Soccer’s annual college debate ritual

Dec. 8, 2012

American soccer officials have discussed it ad nauseum. The U.S. Soccer Federation and MLS have tried to concoct ways to get around it. And Friday night’s College Cup semifinals reignited the debate with tweets flying back and forth.

Whether it was decrying the fact that the pinnacle of the college soccer season was held in a baseball stadium, in Alabama, or that it was played before a paltry crowd, in Alabama, or rules cost Indiana a goal on the stroke of halftime, criticism of the game the NCAA plays was plentiful.

And to be graciously fair, there is a lot to criticize.

But kid yourself not. Until the game, both pro and college, grow substantially, little will change.

MLS will have to grow, both financially and in the greater pop culture. Without significantly higher salaries for average players, college soccer will remain a viable alternative for teens weighing their options – especially with mothers and fathers advising their sons on life decisions.

But money isn’t the only factor. Rarely does risk-reward analysis enter the conversation of a high school football or basketball player’s decision on college ball.  It doesn’t have to.

The colleges are the expressway to the NFL and NBA because both football and basketball generate significant revenue – and this is not the time for the Title IX advocates to add their two cents – for their schools.

The schools see it in their best interest to adopt, or at least adapt to, whatever the pros are doing to leverage that popularity. It’s a symbiosis that’s more like a mutual parasitic advantage.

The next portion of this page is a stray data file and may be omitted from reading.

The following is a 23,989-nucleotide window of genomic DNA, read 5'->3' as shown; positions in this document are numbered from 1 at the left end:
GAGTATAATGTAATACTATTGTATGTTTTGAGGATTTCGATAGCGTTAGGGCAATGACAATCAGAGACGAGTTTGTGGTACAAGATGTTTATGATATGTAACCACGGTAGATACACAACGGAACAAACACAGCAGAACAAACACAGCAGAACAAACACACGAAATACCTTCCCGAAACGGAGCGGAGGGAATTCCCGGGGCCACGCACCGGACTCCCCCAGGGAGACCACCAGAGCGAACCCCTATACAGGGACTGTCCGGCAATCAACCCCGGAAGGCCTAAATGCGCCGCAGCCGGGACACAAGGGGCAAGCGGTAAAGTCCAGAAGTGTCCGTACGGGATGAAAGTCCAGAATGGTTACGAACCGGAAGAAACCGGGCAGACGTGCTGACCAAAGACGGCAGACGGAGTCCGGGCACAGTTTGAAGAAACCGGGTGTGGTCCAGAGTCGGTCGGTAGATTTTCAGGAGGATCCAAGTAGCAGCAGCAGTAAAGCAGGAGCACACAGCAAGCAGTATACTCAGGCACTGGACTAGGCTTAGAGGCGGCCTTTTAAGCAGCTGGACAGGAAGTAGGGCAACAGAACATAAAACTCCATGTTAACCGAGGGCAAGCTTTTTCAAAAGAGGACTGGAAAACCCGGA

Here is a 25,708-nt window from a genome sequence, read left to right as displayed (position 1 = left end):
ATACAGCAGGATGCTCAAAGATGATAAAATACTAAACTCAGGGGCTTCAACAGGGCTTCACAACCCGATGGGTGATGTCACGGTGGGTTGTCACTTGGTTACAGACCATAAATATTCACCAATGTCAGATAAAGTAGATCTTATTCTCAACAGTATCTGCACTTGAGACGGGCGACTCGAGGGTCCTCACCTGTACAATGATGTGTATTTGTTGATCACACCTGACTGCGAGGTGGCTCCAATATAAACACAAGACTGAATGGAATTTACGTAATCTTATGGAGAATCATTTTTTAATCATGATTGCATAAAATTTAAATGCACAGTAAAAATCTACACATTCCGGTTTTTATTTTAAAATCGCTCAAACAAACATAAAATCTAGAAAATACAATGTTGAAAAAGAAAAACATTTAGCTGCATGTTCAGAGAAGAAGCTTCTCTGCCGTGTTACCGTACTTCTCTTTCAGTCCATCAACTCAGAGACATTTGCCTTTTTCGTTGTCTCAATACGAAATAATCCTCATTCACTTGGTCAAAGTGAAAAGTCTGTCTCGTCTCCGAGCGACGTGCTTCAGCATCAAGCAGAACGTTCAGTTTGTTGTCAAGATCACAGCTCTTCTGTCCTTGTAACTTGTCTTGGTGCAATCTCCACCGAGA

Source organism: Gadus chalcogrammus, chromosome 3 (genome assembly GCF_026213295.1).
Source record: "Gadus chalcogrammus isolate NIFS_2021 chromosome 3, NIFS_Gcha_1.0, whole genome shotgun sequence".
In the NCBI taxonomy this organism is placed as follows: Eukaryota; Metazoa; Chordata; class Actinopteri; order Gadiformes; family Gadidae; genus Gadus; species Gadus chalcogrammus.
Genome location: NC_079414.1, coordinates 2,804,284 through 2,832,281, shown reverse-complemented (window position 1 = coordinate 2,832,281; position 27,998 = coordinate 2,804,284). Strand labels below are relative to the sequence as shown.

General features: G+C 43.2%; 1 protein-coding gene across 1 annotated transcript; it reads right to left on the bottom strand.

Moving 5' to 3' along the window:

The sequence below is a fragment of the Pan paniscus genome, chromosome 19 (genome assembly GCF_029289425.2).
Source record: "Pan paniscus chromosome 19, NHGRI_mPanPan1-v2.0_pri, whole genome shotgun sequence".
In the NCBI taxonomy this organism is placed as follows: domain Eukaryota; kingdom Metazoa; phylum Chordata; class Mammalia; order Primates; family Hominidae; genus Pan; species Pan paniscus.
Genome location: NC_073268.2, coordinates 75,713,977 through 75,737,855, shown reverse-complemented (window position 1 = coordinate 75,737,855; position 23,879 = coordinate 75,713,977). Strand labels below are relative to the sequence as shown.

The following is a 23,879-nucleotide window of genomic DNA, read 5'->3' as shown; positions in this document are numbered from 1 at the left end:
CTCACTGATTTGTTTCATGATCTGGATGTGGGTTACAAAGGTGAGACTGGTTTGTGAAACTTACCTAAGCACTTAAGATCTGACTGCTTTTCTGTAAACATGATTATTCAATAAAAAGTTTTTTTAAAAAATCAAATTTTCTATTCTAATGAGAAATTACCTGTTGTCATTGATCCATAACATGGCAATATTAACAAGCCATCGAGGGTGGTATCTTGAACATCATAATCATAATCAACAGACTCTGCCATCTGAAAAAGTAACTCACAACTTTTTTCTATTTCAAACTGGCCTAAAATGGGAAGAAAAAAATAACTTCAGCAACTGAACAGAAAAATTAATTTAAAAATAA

Soccer, like track or swimming or rowing – or any other sport including EVERY woman’s sport, does not have that advantage. And it won’t until it starts to make money for the schools.

Barring that, FIFA, the USSF, MLS, nor any pundit on Twitter will have any leverage for the NCAA to change its rules to restrict substitutions to three per game or put the clock in the hands of the referee or alter its game schedule.

Regardless of the endless parade of pro coaches who lament the university system, saying it actually retards player development because of its restrictions on the number of games and the aforementioned rules on substitutes and game clock, what advantage is it for college ADs or coaches to change? Maybe recruiting help by pointing to the pros who have come through their locker room? Eh…

The college game has grown somewhat since the inception of MLS in 1996, but not in any conspicuous ways. College coaches and administrators apparently are content with the way things are.

Maryland coach Sasho Cirovski has passionately defended – and will into infinity – the college way.

The “Final Four” or College Cup remains a relatively stealthy event on the American sports scene – even among college championships. And there is no reason to believe that will change.

Despite the creation of the academy system by the USSF/MLS, the league will still get a significant number of players from college.

Because of football and basketball, and the emphasis of education in the United States, most people will generally believe that college is how you get to be a pro athlete.

Whether or not that is to the benefit or detriment of MLS and the U.S. national team is irrelevant – at least to the public, and more importantly to the NCAA.

So complain all you want, vent your frustrations on social media, or on blogs or in a bar. The status quo is molded right now in the mantle of the earth.

It could change, improve or evolve, but only with time.


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